2017: 19 year old Tallulah is going out on a date, leaving her baby with her mother, Kim.
Kim watches her daughter leave and, as late evening turns into night, which turns into early morning, she waits for her return. And waits.
The next morning, Kim phones Tallulah’s friends who tell her that Tallulah was last seen heading to a party at a house in the nearby woods called Dark Place.
She never returns.
2019: Sophie is walking in the woods near the boarding school where her boyfriend has just started work as a head-teacher when she sees a note fixed to a tree.
‘DIG HERE’ . . .
The Night She Disappeared by Lisa Jewell
My rating: 4 of 5 stars
I really enjoyed the story telling in this one. Thank you to Book Club Favorites at Simon & Schuster for the free copy for review. I’d recommend it to anyone looking for a mystery thriller that has a modern outlook which I think some readers will appreciate and would enjoy discussing in a book club setting. I love stories that take place in creepy aged houses, cottages by the woods type settings, so if that suits your taste, you will want to check this one out.
If you like a gradual, building up of sorts, mounting into one big aha moment, this one will be a gem for you. I quite like this style of story and along with the setting, became my favorite aspects of the book.
It was well-thought-out with side stories that were intriguing, uneasy settings, and peculiar elements.
Though must say though it was a very long delay and I sort of grew impatient. By chapter 30, it started to be a bit dry for me, at the same time I was also too invested to put it down so I guess it worked its way out.
Page 277 was the recap that made me really reconsider the evidence and think ok this plot is also getting a bit too complicated as the characters developed. Part 2 was more of the backstory I wanted upfront from the characters that I would have like to have read a bit more about in the beginning to sort of come up with a slow formulation of my own, but not too much if that makes sense so surprise elements would be more of a slow reveal, confirming yet surprising still.
The ending was a bit messy but I liked elements in their singular form and was already compelled enough to just enjoy the story as it were.
It’s rare that I would want more police procedural, usually because I’m often bored and fatigued by them, but I sort of wanted a bit more, especially toward the end to explain why certain procedures would have been followed in certain ways rather than slow lead up to “they were all saved, the end” type finale.
As a whole though I really enjoyed the suspense.
They were all so heartless. All of them, maybe except for Kim, which I think was interesting in its own right. There was a lot of explaining of backstory where I would have loved to have seen some unfolding/signals of some of the character attributes on behalf of the villains early on. Maybe I just missed them perhaps. A lot of the characters seemed peculiar in their own right and only 2 were as distinguishable in voice from the rest, but I’m not sure what I wanted though. Maybe more connection with the characters, more symbolism, more character traits I could relate to or explain on their behalf I suppose.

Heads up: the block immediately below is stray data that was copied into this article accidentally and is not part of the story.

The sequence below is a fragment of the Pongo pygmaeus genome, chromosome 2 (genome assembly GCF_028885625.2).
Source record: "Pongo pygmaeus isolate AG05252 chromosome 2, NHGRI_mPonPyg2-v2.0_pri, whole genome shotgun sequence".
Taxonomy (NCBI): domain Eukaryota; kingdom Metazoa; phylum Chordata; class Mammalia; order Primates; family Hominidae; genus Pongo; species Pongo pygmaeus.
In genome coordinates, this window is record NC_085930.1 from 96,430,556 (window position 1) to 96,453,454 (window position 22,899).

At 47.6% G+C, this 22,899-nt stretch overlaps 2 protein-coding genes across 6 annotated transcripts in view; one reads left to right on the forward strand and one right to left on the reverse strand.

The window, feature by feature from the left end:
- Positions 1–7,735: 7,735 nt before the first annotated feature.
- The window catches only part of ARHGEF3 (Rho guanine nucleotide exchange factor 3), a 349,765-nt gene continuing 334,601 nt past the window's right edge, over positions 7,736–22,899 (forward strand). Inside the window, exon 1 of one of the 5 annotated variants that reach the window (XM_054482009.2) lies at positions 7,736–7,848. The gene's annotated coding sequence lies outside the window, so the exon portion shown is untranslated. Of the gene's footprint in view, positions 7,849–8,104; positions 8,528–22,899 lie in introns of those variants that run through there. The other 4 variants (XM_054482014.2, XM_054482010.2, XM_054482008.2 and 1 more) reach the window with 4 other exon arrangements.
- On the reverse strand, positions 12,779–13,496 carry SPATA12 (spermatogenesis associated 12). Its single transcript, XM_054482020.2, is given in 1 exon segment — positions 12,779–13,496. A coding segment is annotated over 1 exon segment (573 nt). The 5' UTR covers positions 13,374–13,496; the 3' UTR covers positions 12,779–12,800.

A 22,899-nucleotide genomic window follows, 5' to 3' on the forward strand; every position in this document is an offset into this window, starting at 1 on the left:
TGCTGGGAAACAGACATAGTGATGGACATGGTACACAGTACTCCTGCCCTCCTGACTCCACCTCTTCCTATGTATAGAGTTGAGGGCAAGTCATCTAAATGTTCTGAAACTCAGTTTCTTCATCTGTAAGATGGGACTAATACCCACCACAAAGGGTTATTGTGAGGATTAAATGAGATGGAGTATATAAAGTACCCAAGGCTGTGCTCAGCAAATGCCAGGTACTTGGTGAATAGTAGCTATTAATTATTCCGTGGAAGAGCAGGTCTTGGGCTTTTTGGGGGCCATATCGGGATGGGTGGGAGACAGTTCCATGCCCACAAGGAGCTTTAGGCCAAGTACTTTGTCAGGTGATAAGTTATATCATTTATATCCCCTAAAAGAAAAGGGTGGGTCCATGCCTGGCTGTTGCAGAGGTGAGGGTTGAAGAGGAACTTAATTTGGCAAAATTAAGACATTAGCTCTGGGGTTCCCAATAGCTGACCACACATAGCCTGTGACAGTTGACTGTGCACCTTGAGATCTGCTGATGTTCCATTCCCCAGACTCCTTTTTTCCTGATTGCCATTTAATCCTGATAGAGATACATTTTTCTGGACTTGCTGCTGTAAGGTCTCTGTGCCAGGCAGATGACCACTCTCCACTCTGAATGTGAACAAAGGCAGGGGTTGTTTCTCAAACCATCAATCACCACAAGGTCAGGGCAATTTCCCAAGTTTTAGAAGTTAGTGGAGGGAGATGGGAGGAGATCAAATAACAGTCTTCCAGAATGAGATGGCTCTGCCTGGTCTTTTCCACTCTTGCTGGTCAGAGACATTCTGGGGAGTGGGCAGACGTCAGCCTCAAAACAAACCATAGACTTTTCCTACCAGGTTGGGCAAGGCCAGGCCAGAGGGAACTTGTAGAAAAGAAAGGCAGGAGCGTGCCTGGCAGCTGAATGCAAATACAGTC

I really liked the casual dialogue, wasn’t forced. Conversation-like and not riddled in cryptic modern-speak which was refreshing to follow.
This book would be interesting for a movie plot.
I wonder if it’s because of the amount of detail along with the well-thought-out story. I did feel conflicted about the amount of the details of the rooms and fashion at times though because although I appreciated them, I didn’t always want to be reading about them in every scene at the same time. Often the descriptions became too much to read over. I guess I’m learning about myself and wanting to be spared of too many adjectives and details in books these days. For instance, the descriptions were too abundant when it came to midsummer. A lot about the temperature and a lot of hot summer night which became repetitive for my taste. I would have like some other detail to depict these elements in a different way. Abundant in scene and clothing descriptions but inconsistent in some related events. Example, I found myself thinking Christmas with all the festivities, sweater descriptions, change in weather, and such, it would be an unusual time for calving season.
Certain scenes moved too slow but then when they were sped up, we were already in January and kept feeling like I was missing out on something in between the slower parts when POV/timelines changed. It was just a bit uneven.
As a whole I enjoyed it. I’m looking forward to more.
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